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foxing (again)



In my never-ending quest to understand I would like to relate the
following for possible discussion:

Foxing:  a pH problem?

I have a copy of the _Short Stories of John Cheever_ and the dust jacket
is red with gold metallic printing.  I bought this volume used and it was
clean (relatively) when it arrived.

I live in an area where humidity runs above "average" (I am by the
Atlantic) and where dampness leads to foxing and worse infestations of
fungal growth.

        This however is the gist of my insight:  The foxing I have
experienced with the above title occurs exclusively on the dust jacket,
where tiny brownish specks (with a discernable mass, you can actually
scrape them with a spatula or x-acto knife) are amassing on the
underside, or plain paper side of the dust jacket.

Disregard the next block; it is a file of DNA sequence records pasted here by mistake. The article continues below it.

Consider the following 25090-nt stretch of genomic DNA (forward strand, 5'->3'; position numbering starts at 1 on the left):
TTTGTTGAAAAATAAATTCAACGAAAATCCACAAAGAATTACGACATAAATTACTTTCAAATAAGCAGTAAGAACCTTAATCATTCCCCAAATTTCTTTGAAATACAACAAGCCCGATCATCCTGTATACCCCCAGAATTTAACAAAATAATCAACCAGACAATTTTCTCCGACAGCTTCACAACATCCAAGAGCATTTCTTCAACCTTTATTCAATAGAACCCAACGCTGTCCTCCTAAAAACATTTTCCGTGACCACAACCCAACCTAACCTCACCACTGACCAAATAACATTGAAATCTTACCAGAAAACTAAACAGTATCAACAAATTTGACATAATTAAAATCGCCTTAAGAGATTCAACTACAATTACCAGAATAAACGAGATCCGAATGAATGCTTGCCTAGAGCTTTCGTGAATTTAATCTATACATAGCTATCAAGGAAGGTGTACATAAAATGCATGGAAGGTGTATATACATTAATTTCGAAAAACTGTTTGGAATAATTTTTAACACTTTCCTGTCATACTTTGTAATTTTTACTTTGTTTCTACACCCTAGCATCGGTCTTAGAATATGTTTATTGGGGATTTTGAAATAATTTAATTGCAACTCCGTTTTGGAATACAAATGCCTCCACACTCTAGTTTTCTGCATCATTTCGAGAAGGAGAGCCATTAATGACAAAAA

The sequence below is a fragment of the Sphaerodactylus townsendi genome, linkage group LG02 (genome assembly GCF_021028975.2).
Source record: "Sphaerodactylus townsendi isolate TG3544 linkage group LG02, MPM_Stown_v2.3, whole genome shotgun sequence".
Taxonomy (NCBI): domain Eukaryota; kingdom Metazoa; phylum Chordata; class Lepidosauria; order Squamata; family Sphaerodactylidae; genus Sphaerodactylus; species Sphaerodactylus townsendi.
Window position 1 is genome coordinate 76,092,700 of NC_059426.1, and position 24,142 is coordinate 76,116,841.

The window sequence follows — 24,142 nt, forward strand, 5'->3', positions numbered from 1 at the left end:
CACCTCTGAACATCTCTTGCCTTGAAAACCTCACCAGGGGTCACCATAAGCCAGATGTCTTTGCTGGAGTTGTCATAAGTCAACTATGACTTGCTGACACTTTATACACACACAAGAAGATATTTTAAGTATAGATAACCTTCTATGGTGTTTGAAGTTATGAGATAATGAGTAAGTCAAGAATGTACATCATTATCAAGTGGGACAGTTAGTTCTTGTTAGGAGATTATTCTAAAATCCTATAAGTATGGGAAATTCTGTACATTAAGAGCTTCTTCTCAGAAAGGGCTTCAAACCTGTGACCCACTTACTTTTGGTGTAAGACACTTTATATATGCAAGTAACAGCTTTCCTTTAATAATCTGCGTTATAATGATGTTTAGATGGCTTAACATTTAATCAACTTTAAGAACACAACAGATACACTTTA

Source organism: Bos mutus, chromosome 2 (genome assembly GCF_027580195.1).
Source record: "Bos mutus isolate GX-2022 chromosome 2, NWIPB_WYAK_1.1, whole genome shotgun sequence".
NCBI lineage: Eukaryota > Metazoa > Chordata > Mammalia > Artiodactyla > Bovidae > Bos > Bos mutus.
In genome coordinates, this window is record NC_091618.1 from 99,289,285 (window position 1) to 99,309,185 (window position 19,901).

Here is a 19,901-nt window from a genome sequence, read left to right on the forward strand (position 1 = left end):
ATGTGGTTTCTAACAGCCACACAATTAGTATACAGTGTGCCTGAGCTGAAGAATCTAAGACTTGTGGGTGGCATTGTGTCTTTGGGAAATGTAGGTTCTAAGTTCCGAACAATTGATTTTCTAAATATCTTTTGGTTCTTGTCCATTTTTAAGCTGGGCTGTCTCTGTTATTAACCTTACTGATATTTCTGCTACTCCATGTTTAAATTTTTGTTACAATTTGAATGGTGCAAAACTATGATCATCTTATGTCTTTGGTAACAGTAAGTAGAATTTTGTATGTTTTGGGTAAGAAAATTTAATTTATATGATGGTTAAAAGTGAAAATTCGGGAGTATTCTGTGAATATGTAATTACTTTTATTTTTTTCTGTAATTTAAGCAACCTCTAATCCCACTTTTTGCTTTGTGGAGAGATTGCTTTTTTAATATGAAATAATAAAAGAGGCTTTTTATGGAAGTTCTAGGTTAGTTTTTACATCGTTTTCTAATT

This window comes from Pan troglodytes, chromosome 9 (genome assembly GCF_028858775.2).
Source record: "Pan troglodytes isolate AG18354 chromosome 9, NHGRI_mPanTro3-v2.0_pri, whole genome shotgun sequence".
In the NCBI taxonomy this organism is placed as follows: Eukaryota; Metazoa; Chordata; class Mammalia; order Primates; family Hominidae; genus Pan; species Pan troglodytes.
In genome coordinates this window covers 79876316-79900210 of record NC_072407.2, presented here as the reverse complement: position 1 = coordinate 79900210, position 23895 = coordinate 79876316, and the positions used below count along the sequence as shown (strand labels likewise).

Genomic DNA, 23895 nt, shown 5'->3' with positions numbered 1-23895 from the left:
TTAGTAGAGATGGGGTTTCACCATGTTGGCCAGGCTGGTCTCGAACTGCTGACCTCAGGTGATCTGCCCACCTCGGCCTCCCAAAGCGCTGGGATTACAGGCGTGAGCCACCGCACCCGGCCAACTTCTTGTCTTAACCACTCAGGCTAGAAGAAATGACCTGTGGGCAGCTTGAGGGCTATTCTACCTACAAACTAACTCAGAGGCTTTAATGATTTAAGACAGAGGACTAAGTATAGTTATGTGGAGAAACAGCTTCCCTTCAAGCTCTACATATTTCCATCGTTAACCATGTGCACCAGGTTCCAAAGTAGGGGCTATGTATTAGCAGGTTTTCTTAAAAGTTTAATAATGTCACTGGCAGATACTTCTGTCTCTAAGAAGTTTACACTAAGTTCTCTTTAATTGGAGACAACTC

But get this: These specks of  foxing seems to congregate in
relation to the position of those letters stamped with a metallic (in
this case gold) finish.  This leads me to wonder if the alkaline nature
of metals has something to do with foxing, and whether highly alkaline
papers tend to fox more frequently and with greater propensity than
others.  Foxing is discriminatory, it happens to some but hardly all my
books and/or dust jackets; it has yet to occur on books printed on pH
neutral or "acid-free" paper.  Ergo, my inquiry.

My own study on the matter is on-going and lends itself to serendipity,
but I'd be interested to learn what others might have to say about this
hypothesis,  I am open to suggestions since the nature of foxing remains
enigmatic.

Humidity seems to precipitate the occurrence of foxing, my query rests in
simply ascertaining whether metallic or alkaline substances (such as lime
and phosphorus) used in the manufacture of paper and metallic finishes
doesn't contribute to the likelihood of  fungal growth in books.

Sincerely submitted,

Rommel John Miller              rjmiller1095@juno.com    410-213-0082
12544 Selsey Road                 rjmiller@beachin.net
Ocean City, MD  21842-9128


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